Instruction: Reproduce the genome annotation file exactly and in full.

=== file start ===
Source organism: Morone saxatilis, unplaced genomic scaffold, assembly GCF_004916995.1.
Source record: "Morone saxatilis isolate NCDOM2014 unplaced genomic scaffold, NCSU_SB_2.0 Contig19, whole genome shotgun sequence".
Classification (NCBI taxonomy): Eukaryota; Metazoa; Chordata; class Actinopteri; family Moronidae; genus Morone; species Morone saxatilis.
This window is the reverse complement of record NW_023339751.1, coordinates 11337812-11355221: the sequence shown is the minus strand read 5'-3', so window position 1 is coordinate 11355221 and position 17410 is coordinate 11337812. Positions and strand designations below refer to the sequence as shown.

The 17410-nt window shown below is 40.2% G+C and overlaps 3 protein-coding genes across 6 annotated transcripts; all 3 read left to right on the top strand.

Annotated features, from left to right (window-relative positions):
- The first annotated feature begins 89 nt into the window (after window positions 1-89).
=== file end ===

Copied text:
Source organism: Morone saxatilis, unplaced genomic scaffold, assembly GCF_004916995.1.
Source record: "Morone saxatilis isolate NCDOM2014 unplaced genomic scaffold, NCSU_SB_2.0 Contig19, whole genome shotgun sequence".
Classification (NCBI taxonomy): Eukaryota; Metazoa; Chordata; class Actinopteri; family Moronidae; genus Morone; species Morone saxatilis.
This window is the reverse complement of record NW_023339751.1, coordinates 11337812-11355221: the sequence shown is the minus strand read 5'-3', so window position 1 is coordinate 11355221 and position 17410 is coordinate 11337812. Positions and strand designations below refer to the sequence as shown.

The 17410-nt window shown below is 40.2% G+C and overlaps 3 protein-coding genes across 6 annotated transcripts; all 3 read left to right on the top strand.

Annotated features, from left to right (window-relative positions):
- The first annotated feature begins 89 nt into the window (after window positions 1-89).